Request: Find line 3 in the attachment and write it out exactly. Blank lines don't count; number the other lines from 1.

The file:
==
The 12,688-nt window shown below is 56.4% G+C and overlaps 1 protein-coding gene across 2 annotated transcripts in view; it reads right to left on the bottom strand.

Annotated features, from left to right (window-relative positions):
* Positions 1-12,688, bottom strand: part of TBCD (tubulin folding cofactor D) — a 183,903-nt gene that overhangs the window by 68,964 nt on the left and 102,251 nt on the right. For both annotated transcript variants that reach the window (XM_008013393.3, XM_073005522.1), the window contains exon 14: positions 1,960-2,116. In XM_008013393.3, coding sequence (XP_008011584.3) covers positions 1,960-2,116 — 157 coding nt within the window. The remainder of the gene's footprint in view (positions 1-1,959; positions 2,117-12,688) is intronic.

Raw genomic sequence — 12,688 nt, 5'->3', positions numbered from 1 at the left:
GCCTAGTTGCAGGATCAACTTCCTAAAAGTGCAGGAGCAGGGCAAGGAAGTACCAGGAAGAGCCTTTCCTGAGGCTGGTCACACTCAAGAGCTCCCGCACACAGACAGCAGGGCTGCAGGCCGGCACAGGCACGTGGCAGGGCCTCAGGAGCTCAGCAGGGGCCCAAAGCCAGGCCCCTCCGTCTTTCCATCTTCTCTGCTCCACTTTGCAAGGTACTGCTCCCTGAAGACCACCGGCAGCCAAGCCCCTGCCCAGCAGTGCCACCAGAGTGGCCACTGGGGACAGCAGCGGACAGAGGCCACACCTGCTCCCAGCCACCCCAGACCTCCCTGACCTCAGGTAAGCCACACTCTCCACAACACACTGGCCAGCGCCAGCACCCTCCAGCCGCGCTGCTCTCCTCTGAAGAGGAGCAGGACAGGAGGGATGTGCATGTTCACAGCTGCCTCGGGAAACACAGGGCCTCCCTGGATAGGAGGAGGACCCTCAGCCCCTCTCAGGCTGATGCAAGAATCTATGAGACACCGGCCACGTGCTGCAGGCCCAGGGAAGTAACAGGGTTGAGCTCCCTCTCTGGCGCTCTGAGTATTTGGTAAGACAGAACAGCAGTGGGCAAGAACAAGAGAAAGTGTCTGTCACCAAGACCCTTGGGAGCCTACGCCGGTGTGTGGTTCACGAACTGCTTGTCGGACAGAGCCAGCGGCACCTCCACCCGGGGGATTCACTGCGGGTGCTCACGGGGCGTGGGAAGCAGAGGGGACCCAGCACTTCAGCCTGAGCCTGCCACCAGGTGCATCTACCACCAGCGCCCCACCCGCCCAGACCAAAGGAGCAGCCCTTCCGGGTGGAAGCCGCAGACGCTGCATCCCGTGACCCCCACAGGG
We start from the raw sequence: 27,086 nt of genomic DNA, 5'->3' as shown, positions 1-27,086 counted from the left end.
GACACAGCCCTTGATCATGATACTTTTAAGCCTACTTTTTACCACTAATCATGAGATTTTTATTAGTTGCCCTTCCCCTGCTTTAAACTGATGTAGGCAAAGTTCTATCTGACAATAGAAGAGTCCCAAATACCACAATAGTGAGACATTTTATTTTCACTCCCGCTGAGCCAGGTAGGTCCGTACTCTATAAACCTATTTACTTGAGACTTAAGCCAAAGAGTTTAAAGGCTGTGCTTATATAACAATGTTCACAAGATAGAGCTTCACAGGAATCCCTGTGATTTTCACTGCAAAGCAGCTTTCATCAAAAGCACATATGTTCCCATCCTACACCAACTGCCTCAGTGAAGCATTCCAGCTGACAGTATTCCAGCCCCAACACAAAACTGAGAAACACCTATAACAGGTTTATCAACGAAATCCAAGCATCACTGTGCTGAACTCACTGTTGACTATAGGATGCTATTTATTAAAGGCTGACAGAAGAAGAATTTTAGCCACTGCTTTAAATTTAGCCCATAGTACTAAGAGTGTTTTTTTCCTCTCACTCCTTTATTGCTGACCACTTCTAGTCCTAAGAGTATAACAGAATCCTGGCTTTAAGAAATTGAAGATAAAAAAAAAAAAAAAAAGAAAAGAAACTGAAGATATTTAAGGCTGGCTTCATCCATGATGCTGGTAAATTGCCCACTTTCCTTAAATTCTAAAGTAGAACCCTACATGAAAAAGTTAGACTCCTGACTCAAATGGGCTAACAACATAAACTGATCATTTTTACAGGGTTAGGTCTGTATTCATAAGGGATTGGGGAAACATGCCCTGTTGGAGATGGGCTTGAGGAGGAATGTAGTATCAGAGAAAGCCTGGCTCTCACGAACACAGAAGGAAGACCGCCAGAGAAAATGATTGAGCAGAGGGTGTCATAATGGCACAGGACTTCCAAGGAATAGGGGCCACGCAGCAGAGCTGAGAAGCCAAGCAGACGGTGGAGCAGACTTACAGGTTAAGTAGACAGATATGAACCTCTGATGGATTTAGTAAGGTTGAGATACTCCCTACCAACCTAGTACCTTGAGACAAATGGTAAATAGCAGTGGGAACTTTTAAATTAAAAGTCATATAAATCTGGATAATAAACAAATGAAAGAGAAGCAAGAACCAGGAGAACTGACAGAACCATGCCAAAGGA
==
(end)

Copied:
* Positions 1-12,688, bottom strand: part of TBCD (tubulin folding cofactor D) — a 183,903-nt gene that overhangs the window by 68,964 nt on the left and 102,251 nt on the right. For both annotated transcript variants that reach the window (XM_008013393.3, XM_073005522.1), the window contains exon 14: positions 1,960-2,116. In XM_008013393.3, coding sequence (XP_008011584.3) covers positions 1,960-2,116 — 157 coding nt within the window. The remainder of the gene's footprint in view (positions 1-1,959; positions 2,117-12,688) is intronic.